Red meat and breast cancer risk

Hester Hill Schnipper, LICSW, OSW-C Program Manager Emeritus, Oncology, Social Work

AUGUST 26, 2019

Woman Buying Red Meat at Grocery StoreA recent study published in the International Journal of Cancer found that women who ate the most red meat were 23% more likely to develop breast cancer than women who ate the least. Women were followed for an average of seven and a half years, and the association between red meat consumption and breast cancer was higher for post-menopausal women. Of even more interest, at least to me, was the finding that women who ate the most white meat (think chicken) were 28% less likely to develop breast cancer.

Other than potentially being a good marketing tool for the poultry and pork industries, what do we learn from this? One cynical response would be something along the lines of Here we go again. How many times has a study reported that something raised the risk of cancer and then later studies repudiated that finding? There are always some constancies. We know that:

  • diets that are higher in fruits and vegetables and lower in red meat and processed foods are better for us
  • our mothers always told us, and we then always tell our own children, to eat their greens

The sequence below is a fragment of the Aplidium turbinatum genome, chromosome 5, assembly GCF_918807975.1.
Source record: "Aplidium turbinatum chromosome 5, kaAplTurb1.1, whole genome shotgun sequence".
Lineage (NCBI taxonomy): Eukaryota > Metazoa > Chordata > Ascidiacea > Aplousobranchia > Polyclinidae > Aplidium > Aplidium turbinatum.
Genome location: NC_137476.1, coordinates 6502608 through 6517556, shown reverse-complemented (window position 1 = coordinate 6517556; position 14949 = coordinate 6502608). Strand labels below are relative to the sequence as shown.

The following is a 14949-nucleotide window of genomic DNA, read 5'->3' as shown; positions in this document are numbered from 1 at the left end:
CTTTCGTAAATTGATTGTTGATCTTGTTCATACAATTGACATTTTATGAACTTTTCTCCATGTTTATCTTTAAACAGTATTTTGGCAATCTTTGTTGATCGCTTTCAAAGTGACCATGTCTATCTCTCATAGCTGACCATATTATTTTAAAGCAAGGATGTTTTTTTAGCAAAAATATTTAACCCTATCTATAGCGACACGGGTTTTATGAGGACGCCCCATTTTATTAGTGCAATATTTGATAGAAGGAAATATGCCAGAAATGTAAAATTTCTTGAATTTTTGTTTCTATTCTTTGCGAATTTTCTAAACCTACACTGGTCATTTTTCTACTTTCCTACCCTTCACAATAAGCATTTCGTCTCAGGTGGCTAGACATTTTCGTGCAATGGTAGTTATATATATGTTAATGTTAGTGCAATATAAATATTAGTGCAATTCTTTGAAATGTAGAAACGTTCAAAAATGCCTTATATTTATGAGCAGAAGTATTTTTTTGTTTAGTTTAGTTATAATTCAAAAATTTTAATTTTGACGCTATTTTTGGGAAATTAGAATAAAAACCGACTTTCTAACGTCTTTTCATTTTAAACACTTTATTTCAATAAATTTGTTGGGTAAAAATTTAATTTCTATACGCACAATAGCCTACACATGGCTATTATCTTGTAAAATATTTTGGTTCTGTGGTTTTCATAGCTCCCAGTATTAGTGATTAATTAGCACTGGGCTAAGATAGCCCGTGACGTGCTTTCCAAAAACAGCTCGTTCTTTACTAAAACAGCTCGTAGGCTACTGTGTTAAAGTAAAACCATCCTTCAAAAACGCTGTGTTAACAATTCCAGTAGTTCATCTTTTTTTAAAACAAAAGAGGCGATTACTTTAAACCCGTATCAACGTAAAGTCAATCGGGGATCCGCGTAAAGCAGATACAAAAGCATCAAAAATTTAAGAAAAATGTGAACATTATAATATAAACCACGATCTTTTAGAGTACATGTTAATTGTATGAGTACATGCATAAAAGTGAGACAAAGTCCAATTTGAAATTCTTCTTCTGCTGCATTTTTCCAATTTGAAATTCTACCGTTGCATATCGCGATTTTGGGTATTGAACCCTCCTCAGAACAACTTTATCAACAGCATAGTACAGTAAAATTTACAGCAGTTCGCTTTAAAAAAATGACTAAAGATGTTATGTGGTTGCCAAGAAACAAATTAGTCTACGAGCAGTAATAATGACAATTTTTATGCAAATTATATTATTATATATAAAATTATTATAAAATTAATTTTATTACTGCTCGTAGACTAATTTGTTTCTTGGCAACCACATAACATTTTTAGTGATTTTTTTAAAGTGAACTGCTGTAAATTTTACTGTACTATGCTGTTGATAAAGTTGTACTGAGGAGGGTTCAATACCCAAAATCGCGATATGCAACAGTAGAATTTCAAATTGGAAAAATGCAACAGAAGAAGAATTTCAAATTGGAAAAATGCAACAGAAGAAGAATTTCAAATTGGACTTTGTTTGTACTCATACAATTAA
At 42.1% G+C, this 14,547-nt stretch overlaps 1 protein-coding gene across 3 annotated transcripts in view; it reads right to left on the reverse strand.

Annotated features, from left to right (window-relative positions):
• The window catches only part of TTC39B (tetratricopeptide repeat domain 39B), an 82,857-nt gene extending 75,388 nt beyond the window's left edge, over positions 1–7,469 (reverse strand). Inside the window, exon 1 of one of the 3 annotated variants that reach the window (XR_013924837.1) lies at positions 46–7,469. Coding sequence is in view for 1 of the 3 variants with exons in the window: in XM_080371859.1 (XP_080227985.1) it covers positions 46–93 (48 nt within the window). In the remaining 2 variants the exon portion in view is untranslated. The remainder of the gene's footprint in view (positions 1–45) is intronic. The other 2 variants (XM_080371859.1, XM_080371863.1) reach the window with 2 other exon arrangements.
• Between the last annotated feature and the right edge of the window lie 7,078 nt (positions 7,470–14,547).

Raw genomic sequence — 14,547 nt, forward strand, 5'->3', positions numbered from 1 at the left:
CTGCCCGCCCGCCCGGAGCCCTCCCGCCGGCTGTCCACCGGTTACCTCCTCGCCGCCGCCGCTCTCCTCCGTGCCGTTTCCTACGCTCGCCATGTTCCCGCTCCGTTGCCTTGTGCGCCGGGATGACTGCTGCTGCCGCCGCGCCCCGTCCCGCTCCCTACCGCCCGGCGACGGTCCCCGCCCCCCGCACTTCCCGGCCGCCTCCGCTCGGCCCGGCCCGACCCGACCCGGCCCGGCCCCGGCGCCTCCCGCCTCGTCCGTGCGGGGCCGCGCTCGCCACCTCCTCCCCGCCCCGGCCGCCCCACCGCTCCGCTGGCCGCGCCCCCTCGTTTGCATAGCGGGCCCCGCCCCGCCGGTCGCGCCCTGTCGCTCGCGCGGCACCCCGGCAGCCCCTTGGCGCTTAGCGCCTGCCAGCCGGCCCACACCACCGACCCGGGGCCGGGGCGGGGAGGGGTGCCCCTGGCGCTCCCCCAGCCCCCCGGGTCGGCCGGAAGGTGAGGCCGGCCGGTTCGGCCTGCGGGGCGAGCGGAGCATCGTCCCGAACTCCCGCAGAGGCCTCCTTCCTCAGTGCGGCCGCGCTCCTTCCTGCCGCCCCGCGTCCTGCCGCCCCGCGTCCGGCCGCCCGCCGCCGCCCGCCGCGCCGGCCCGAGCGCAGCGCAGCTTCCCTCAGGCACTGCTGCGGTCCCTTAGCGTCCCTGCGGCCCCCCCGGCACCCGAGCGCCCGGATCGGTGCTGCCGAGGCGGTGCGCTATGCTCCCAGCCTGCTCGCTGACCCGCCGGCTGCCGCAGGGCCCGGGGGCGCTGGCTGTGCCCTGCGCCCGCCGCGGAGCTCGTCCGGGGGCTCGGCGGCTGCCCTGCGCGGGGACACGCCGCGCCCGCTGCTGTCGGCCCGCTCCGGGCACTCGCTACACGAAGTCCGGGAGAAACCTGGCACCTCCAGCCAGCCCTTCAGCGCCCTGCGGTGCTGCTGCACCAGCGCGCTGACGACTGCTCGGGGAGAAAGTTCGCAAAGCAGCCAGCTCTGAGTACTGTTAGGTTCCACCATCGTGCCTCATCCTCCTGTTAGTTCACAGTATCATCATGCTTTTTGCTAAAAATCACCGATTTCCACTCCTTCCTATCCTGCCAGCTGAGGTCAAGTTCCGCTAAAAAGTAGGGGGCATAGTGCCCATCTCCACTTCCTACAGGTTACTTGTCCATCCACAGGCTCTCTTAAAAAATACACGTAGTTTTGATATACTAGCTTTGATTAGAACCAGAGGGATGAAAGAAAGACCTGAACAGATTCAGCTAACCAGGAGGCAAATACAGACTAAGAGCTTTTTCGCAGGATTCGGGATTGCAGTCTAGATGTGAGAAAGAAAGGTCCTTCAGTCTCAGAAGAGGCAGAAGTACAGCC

• a balanced and healthy diet is preferable for our general health and sense of well being

Nutrition counseling is available at BIDMC, and there are dieticians specifically assigned to the Cancer Center.

I am always skeptical of studies that trumpet diet information, beyond the basics, as ways to reduce risk of cancer. We are always looking for the reasons and wish that we knew why our cancers were diagnosed. If we knew the reasons, we could feel a little more in control and try to avoid those causes. One of my all time favorites was the woman who insisted that she developed breast cancer because her dog stepped on her breast. We do know that too much alcohol and tobacco exposure and nitrate-containing processed meats do raise our cancer risks. It is smart to be wise about those things, but I have never thought it is necessary to become hyper vigilant about every morsel of food we swallow. In every support group that I have ever facilitated, there have been women with every kind of diet: vegan to vegetarian to eating mainly fast food.

There are other well-documented reasons to limit the quantity of red meat that we all eat. One that is not always considered is the impact on the environment and global warning. Livestock farming contributes at least 18% of human produced greenhouse gas emissions worldwide. That is a sobering fact and, added to the other warnings about too much red meat, might make us consider our food choices.

Do you eat red meat? Have you changed your diet habits since cancer? Share your story

Above content provided by Beth Israel Deaconess Medical Center. For advice about your medical care, consult your doctor.